Whirlpools are an everyday experience in a bath tub: When the water is drained a circular vortex is formed. Typically, such whirls are rather stable. Similar...

Im Focus: Breaking the bond: To take part or not?

Physicists working with Roland Wester at the University of Innsbruck have investigated if and how chemical reactions can be influenced by targeted vibrational excitation of the reactants. They were able to demonstrate that excitation with a laser beam does not affect the efficiency of a chemical exchange reaction and that the excited molecular group acts only as a spectator in the reaction.

A frequently used reaction in organic chemistry is nucleophilic substitution. It plays, for example, an important role in in the synthesis of new chemical...

Im Focus: New 2D Spectroscopy Methods

Optical spectroscopy allows investigating the energy structure and dynamic properties of complex quantum systems. Researchers from the University of Würzburg present two new approaches of coherent two-dimensional spectroscopy.

"Put an excitation into the system and observe how it evolves." According to physicist Professor Tobias Brixner, this is the credo of optical spectroscopy....

Im Focus: Chemical reactions in the light of ultrashort X-ray pulses from free-electron lasers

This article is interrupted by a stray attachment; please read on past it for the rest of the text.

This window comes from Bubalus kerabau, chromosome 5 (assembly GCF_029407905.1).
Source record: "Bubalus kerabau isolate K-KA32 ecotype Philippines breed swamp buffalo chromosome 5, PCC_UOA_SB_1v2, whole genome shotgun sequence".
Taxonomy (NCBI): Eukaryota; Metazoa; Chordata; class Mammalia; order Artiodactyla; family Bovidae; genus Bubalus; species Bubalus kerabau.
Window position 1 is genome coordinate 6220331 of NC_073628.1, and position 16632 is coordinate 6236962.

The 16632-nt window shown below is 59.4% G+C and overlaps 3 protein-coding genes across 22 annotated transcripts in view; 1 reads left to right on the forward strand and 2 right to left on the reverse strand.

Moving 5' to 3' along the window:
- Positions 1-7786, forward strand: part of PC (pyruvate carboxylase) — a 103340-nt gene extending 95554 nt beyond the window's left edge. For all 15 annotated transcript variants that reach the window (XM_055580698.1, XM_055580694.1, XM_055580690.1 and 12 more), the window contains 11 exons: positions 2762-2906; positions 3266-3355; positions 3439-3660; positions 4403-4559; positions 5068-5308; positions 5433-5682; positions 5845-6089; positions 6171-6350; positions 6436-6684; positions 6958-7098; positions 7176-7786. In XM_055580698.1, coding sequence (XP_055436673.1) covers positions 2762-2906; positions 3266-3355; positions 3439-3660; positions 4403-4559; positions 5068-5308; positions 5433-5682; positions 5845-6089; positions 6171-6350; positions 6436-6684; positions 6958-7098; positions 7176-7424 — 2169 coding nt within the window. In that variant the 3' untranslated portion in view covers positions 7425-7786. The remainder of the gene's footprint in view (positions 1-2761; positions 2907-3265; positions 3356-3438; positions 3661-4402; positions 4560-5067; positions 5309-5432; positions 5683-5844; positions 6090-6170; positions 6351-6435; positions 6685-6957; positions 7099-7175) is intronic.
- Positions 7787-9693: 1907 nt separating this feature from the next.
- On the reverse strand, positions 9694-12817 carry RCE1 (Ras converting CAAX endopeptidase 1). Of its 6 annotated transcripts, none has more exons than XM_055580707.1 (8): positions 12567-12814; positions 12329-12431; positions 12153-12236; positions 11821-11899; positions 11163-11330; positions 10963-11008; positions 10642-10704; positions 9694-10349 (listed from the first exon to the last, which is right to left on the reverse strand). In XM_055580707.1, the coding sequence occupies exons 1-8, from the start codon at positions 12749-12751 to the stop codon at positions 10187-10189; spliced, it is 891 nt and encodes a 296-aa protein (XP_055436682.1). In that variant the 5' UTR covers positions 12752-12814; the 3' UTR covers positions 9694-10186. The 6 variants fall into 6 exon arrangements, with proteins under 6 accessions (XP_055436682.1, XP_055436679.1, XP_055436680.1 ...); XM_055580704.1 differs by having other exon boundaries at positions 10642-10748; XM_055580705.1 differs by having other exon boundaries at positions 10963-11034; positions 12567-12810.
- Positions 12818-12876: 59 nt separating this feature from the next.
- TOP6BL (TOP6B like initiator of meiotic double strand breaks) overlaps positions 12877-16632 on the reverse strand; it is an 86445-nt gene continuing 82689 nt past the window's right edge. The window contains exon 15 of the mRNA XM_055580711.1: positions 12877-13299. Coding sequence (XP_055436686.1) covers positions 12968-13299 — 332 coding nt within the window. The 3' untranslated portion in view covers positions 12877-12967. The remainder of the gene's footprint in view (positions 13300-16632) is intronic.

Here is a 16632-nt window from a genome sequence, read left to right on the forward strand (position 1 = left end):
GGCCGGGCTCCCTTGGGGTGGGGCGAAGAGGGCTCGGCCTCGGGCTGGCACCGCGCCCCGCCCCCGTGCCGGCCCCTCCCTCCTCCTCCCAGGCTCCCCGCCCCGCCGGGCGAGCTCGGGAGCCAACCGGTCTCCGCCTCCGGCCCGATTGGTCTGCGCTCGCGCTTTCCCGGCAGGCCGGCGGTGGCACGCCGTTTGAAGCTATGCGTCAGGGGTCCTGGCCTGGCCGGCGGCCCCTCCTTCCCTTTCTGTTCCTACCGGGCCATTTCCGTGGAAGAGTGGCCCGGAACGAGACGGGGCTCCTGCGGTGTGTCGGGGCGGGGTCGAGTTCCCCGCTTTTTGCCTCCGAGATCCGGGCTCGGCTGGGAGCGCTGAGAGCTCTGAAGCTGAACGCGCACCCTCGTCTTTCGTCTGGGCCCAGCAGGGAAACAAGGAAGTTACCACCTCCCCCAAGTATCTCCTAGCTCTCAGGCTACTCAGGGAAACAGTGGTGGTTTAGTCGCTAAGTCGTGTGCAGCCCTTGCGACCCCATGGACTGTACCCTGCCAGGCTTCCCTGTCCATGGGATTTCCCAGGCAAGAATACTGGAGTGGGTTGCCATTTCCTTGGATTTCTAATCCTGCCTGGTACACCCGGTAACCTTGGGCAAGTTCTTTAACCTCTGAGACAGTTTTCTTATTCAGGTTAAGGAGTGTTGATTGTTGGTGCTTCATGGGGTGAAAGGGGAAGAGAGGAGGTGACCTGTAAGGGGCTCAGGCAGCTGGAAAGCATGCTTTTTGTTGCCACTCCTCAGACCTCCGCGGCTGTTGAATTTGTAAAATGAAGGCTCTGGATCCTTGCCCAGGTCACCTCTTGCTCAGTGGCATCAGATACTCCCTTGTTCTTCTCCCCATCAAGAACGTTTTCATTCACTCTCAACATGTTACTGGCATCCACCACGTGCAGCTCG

Ultra-short, high-intensity X-ray flashes open the door to the foundations of chemical reactions. Free-electron lasers generate these kinds of pulses, but there is a catch: the pulses vary in duration and energy. An international research team has now presented a solution: Using a ring of 16 detectors and a circularly polarized laser beam, they can determine both factors with attosecond accuracy.

Free-electron lasers (FELs) generate extremely short and intense X-ray flashes. Researchers can use these flashes to resolve structures with diameters on the...

All Focus news of the innovation-report >>>

Anzeige

Anzeige

VideoLinks
Industry & Economy
Event News

Leading experts in Diabetes, Metabolism and Biomedical Engineering discuss Precision Medicine

13.07.2018 | Event News

Conference on Laser Polishing – LaP: Fine Tuning for Surfaces

12.07.2018 | Event News

11th European Wood-based Panel Symposium 2018: Meeting point for the wood-based materials industry

03.07.2018 | Event News

 
Latest News

NYSCF researchers develop novel bioengineering technique for personalized bone grafts

18.07.2018 | Life Sciences

Machine-learning predicted a superhard and high-energy-density tungsten nitride

18.07.2018 | Materials Sciences

Why might reading make myopic?

18.07.2018 | Health and Medicine

VideoLinks
Science & Research
Overview of more VideoLinks >>>